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Explainer: Ocean Waves Are Powerful and Dangerous Enough to Kill

The science behind an intense wave like the one that killed a Raleigh father of six, reminds us mother nature works in mysterious ways.

HIGH POINT, N.C. — Another tragic death along the North Carolina coast. This time, a father of six died, not from drowning, but from an intense wave on Oak Island.

A tweet from Shannon Dingle, the victim's wife, says, "Lee was playing on the beach with three of our kids yesterday, and an intense wave hit him just right to slam his head into the sand and break his neck."

No scientific explanation will ever help Lee Dingle's family understand why he is no longer with them, but the science behind an intense wave like that, reminds us mother nature works in mysterious ways.

MORE: 'Intense wave' blamed in death of a father of six at Oak Island

Doctor Jarett Lancaster, an Assistant Professor of Physics at High Point University, says there's no textbook definition for how or why this happened. But the movement and force we feel when a wave hits can be compared to riding a subway or a bus and it abruptly stops.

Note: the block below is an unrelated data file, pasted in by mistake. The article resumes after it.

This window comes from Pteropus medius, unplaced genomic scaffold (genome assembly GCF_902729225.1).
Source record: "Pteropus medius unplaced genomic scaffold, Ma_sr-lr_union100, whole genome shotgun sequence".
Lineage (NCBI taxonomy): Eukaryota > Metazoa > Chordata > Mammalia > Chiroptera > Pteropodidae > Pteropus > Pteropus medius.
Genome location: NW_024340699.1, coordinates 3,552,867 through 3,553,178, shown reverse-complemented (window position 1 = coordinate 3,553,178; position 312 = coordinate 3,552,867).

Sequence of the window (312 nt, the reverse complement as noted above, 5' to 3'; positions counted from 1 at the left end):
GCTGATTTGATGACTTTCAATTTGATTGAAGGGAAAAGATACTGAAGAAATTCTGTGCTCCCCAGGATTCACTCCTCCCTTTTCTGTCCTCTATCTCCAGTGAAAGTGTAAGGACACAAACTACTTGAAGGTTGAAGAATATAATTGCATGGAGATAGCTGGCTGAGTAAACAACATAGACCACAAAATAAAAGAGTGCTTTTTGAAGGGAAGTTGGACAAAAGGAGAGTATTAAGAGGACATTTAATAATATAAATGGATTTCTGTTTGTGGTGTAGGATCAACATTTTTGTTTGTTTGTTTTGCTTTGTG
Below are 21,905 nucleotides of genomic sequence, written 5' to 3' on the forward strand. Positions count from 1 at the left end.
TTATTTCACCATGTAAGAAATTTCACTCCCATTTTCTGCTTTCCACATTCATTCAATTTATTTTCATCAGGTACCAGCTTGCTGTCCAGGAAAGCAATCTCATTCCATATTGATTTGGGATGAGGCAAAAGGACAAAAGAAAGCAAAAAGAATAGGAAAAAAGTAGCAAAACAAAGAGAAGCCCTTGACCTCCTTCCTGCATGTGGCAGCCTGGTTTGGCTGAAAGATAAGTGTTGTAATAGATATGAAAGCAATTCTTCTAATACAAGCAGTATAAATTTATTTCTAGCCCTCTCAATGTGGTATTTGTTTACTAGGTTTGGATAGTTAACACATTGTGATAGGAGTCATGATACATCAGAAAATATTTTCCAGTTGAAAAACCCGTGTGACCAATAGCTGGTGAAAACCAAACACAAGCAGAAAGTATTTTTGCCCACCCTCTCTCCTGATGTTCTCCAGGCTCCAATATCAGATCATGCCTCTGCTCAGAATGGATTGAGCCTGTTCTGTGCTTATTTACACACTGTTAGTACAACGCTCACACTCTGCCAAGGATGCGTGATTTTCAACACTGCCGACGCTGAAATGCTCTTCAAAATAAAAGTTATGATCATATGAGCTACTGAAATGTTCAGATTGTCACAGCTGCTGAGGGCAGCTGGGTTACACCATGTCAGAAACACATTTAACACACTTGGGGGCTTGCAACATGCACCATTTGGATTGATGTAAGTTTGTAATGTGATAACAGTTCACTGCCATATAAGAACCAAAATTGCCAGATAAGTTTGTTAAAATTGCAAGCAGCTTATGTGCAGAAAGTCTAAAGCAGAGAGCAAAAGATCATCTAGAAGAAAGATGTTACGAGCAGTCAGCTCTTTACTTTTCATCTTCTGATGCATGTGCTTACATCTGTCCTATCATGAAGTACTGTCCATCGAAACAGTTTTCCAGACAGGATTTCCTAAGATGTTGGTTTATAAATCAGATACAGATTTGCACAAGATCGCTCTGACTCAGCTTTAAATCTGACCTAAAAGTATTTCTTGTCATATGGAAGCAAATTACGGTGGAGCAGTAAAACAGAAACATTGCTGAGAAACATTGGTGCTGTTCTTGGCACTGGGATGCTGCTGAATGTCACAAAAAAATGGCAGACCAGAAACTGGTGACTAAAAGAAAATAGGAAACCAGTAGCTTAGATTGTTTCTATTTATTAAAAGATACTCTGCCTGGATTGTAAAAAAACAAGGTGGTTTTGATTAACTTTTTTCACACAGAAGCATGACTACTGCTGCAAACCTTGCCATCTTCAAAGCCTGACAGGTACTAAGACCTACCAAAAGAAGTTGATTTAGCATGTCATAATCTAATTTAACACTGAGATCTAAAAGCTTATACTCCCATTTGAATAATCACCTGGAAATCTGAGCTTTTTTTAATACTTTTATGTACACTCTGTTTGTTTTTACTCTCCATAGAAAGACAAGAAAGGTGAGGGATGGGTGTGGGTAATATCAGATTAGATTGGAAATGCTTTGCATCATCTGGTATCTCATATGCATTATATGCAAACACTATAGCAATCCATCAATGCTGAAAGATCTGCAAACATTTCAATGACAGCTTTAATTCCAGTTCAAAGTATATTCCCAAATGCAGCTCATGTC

Credit: Shannon Dingle
Lee Dingle, pictured with his family, died after a wave struck him and caused him to brake his neck.

"Just a little bit of jarring motion can get your center of mass positioned away from where your feet are enough that you tip over and lose your balance," Doctor Lancaster said.

He explains where the wave hits plays a role on how it can affect someone: If you're deeper into the ocean, the waves haven't crested so your body bobs up and down. If you're standing on the shore, the wave is more likely to strike you because all the water is pushing through.

"Depending on how you're positioned or exactly how high the water is when you're hit, that can have a dramatic impact on what exactly the wave does to you," he added.

The National Ocean Service shares waves can be unpredictable, so it's important to be aware of your surroundings when in the water and asking a lifeguard about wave conditions before even getting in.